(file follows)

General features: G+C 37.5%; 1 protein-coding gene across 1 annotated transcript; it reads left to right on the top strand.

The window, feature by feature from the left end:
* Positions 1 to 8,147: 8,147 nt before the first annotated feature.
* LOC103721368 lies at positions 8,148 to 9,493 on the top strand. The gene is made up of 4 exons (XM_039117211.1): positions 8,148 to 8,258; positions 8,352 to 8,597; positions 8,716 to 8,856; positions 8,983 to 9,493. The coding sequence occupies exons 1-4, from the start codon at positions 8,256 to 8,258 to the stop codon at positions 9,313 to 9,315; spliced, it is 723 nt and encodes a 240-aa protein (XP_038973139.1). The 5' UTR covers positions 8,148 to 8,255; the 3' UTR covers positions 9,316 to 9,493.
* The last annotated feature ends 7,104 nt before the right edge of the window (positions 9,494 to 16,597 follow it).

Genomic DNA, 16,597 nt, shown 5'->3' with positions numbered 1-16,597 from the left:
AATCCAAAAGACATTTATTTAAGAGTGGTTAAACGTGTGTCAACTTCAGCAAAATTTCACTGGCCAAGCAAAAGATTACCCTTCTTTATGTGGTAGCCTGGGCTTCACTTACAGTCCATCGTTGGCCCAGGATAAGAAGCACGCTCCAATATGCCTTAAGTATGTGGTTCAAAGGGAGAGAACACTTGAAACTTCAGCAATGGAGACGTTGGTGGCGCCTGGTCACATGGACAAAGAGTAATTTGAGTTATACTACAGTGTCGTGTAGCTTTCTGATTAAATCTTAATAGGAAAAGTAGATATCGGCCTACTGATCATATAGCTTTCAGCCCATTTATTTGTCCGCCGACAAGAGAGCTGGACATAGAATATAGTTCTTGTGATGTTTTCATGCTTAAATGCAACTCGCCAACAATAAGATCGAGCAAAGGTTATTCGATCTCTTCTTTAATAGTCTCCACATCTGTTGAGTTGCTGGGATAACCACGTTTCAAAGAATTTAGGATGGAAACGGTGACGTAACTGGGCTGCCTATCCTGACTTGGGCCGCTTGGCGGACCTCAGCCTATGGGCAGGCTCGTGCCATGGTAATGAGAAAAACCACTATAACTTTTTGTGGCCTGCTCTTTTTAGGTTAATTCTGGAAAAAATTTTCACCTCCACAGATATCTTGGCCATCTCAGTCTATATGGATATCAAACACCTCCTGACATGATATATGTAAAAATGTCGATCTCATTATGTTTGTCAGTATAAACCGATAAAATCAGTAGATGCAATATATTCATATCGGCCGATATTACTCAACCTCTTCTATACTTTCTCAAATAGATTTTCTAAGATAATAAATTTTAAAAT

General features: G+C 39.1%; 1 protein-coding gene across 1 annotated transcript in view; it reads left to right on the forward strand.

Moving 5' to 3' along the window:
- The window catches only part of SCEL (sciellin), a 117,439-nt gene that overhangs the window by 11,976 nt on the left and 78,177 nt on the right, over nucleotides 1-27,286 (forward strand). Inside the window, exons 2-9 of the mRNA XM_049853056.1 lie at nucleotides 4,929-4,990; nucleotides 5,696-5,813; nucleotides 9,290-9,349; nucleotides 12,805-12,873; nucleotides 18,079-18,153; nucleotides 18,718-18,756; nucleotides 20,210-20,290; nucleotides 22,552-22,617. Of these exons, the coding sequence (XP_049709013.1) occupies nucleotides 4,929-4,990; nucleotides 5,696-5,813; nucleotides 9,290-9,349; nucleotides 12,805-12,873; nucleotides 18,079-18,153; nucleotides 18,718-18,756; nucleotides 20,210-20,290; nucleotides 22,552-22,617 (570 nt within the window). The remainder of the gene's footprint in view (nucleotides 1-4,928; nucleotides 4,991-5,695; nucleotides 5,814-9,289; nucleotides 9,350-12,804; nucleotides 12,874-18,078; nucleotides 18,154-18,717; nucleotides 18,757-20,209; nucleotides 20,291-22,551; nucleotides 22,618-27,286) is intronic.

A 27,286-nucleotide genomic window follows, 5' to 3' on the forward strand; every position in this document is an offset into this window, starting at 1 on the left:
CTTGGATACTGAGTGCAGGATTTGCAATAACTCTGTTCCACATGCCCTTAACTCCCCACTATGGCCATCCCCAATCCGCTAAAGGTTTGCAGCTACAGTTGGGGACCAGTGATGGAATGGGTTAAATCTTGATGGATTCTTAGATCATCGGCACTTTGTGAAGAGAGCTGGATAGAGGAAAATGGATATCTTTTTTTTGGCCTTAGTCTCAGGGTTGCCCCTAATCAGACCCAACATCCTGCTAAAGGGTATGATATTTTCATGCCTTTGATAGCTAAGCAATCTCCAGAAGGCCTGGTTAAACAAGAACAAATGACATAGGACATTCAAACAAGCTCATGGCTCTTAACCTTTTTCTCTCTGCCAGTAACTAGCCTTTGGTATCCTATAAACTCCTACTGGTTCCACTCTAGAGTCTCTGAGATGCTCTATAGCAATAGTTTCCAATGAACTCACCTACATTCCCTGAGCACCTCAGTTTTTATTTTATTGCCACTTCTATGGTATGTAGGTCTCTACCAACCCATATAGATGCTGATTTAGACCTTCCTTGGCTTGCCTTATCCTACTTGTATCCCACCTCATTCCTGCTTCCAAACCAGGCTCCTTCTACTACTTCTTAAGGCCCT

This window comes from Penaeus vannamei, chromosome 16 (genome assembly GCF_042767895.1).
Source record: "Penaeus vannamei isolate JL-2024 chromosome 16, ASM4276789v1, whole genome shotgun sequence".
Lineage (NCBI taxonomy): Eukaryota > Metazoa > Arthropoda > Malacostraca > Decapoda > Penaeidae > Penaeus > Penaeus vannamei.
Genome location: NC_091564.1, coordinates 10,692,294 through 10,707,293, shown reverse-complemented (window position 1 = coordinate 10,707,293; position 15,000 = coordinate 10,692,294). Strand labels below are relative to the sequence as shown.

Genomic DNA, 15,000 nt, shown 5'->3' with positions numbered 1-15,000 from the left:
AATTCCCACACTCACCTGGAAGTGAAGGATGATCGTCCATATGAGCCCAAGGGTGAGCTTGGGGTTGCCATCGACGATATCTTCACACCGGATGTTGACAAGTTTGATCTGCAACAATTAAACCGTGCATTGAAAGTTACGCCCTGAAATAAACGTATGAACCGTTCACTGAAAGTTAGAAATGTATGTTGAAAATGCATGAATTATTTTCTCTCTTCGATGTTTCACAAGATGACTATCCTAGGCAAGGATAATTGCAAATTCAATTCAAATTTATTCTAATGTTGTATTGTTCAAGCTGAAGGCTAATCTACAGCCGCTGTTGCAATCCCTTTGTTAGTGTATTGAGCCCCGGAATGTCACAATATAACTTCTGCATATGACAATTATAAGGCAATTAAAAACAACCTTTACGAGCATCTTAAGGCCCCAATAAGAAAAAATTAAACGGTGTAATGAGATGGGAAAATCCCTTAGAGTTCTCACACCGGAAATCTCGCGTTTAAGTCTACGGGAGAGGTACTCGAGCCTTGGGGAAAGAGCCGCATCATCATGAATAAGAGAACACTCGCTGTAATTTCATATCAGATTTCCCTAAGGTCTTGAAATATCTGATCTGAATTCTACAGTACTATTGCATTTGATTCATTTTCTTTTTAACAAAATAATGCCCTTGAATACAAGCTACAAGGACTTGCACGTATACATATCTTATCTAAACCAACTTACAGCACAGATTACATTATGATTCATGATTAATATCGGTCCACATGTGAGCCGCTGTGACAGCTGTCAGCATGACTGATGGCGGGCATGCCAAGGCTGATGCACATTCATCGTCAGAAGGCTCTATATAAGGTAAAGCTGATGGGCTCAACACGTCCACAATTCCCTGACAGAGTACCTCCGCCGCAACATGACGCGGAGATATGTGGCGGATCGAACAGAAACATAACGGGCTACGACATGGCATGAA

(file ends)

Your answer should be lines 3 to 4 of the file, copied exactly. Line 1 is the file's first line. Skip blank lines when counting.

* Positions 1 to 8,147: 8,147 nt before the first annotated feature.
* LOC103721368 lies at positions 8,148 to 9,493 on the top strand. The gene is made up of 4 exons (XM_039117211.1): positions 8,148 to 8,258; positions 8,352 to 8,597; positions 8,716 to 8,856; positions 8,983 to 9,493. The coding sequence occupies exons 1-4, from the start codon at positions 8,256 to 8,258 to the stop codon at positions 9,313 to 9,315; spliced, it is 723 nt and encodes a 240-aa protein (XP_038973139.1). The 5' UTR covers positions 8,148 to 8,255; the 3' UTR covers positions 9,316 to 9,493.